What Troy Daniels brings to the Denver Nuggets

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The Denver Nuggets have added an elite 3-point shooter as the team prepares for the stretch run of the 2019-20 regular season. Following the departure of Malik Beasley, Denver has had a need for more shooting and floor-spacing, which has come in the form of Troy Daniels.

Although he may not be considered a well-known player, Daniels has played in 333 games across a seven-year career, most recently as a member of the Los Angeles Lakers this season.

With career averages of 6.6 points per game and 39.7 percent shooting from beyond the arc, it’s very clear what Daniels brings to the table on a nightly basis. During his 41 games with Los Angeles this season, 70.9 percent of his shot attempts were 3-pointers, which was actually lower than his career 3-point attempt rate!

Yes, you read that right.

The 28-year-old guard has attempted 73.4 percent of his shots from downtown in his career, which should be music to Denver’s ears given the team’s struggles in that department. The Nuggets currently rank 26th in 3-point attempts per game and 17th in 3-point percentage.

It’s fitting that Daniels’ first breakout moment in the NBA came on a clutch 3-pointer all the way back in 2014:

Given the role Daniels will likely have in Denver (that of a 3-point specialist to provide a spark for the offense), the Nuggets should benefit from his ability to take and make plenty of threes.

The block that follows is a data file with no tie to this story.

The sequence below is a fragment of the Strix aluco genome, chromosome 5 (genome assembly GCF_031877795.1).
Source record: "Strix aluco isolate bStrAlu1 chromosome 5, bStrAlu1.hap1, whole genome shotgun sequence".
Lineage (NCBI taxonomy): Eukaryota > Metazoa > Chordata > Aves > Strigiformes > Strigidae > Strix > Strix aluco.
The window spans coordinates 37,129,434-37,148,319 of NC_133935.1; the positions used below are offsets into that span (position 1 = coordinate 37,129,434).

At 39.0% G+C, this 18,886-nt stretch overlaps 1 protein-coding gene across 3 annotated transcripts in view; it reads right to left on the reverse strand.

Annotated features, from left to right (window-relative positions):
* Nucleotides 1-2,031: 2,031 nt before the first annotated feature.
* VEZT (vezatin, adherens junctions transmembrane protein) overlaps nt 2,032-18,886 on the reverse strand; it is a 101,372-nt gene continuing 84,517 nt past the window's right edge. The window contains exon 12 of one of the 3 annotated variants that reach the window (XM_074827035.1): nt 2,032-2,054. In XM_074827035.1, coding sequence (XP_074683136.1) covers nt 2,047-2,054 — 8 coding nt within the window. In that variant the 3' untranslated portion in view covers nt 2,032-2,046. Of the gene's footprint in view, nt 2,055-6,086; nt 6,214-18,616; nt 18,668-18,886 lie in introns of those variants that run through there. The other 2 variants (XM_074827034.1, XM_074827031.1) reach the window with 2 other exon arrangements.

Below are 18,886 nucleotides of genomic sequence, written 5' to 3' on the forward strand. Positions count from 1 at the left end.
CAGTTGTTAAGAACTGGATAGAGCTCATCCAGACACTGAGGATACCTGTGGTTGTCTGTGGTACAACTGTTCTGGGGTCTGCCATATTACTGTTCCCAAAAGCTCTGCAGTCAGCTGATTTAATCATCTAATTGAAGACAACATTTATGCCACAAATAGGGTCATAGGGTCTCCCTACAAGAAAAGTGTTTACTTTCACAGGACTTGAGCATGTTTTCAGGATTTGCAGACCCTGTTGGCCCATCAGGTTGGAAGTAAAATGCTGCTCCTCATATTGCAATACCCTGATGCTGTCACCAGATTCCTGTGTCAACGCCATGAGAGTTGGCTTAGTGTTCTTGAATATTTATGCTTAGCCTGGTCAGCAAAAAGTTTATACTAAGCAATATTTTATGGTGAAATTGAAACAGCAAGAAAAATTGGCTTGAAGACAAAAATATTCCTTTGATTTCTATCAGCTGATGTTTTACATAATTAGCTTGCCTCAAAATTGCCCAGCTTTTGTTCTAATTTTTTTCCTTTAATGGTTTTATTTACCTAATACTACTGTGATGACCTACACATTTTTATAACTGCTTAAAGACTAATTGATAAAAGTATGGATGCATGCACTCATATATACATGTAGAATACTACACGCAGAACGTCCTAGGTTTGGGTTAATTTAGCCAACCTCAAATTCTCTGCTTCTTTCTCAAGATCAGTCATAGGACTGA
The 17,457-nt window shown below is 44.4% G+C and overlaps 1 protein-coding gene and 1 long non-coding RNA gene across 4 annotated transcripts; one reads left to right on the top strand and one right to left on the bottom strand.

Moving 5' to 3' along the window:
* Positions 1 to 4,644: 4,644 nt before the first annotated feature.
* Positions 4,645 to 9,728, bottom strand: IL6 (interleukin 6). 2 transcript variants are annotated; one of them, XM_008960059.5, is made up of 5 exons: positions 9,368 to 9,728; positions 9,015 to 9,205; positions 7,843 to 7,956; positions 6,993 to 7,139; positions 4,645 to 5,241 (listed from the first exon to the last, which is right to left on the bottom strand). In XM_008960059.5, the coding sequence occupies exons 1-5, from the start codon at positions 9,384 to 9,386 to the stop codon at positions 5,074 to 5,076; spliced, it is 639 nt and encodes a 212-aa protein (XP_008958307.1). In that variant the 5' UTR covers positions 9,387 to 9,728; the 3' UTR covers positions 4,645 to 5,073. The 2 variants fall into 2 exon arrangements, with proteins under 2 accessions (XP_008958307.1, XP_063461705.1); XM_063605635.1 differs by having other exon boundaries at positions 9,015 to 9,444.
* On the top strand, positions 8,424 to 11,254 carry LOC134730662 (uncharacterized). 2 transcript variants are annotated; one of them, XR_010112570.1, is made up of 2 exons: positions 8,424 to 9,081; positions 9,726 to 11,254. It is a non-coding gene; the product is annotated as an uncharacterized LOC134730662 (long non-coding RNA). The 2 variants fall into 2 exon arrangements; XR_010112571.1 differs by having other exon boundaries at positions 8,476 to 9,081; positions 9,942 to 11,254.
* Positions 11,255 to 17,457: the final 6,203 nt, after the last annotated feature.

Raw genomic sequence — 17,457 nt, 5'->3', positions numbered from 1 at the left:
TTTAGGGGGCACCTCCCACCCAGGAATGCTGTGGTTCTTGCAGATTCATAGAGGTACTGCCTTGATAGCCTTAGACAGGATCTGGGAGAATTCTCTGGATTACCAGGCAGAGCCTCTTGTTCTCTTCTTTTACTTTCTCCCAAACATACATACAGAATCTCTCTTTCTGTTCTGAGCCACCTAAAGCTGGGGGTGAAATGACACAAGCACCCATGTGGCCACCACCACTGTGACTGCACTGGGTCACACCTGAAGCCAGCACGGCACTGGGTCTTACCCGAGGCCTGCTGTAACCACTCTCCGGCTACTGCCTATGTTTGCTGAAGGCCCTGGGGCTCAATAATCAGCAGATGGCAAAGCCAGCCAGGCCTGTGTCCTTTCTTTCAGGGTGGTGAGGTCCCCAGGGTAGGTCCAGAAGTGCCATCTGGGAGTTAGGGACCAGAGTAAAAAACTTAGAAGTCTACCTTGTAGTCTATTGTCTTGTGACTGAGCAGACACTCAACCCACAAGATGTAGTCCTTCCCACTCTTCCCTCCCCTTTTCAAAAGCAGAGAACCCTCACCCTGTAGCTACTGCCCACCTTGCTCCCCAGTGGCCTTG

In each of his eight seasons, Daniels has increased his team’s frequency of 3-point attempts when he’s been on the floor, while his 35.7 percent shooting from downtown this season is actually the lowest percentage he has posted in any season in his career (the previous low was 36.4 percent in 2014-15).

In 2017-18, Daniels posted his best numbers as a regular rotation player for the Phoenix Suns. The undrafted guard averaged 8.9 points per game and shot 40 percent from deep, which included nearly 41 percent shooting on catch-and-shoot 3-pointers. Imagining Daniels receiving open catch-and-shoot opportunities playing alongside impressive playmaking big men such as Nikola Jokić and Mason Plumlee is certainly an intriguing thought.

It should also be pointed out that Daniels also shot 41.1 percent on pull-up 3-pointers, although those accounted for just 24 percent of his total attempts from downtown. The 2017-18 season also saw Daniels drop a career-high 32 points in a game in which he knocked down seven 3-pointers, showcasing his ability to get hot in a game.

As a result of his play that season, it’s no surprise that Phoenix’s offense was better when Daniels was on the court that year.

While Daniels has struggled inside the arc (specifically around the rim, where he has finished 44.9 percent of his shots throughout his career), Daniels has playoff experience and brings exactly what Denver needs to the table.

The former VCU Ram has appeared in 14 playoff games across three trips to the playoffs, where he has maintained his elite 3-point shooting. The journeyman has shot 40.7 percent in the postseason, with none being more important than his go-ahead shot in Game 3 of the Houston Rockets’ first-round series against the Portland Trail Blazers back in 2014 (It should also be pointed out that Daniels was playing in just his sixth NBA game when he knocked down that clutch jumper).

As a result of the timing of this signing, Daniels will be eligible to play in the 2020 playoffs for Denver.

Daniels will not be counted on to create opportunities for teammates or lockdown opposing guards on the defensive end. From time to time, teams simply need to add a specific skill to their roster and for the Nuggets, this has come in the form of Daniels’ elite 3-point shooting. Over the remaining 21 games, look for Daniels to provide floor-spacing and serve as an offensive spark plug when Denver finds itself in a slump on any given night.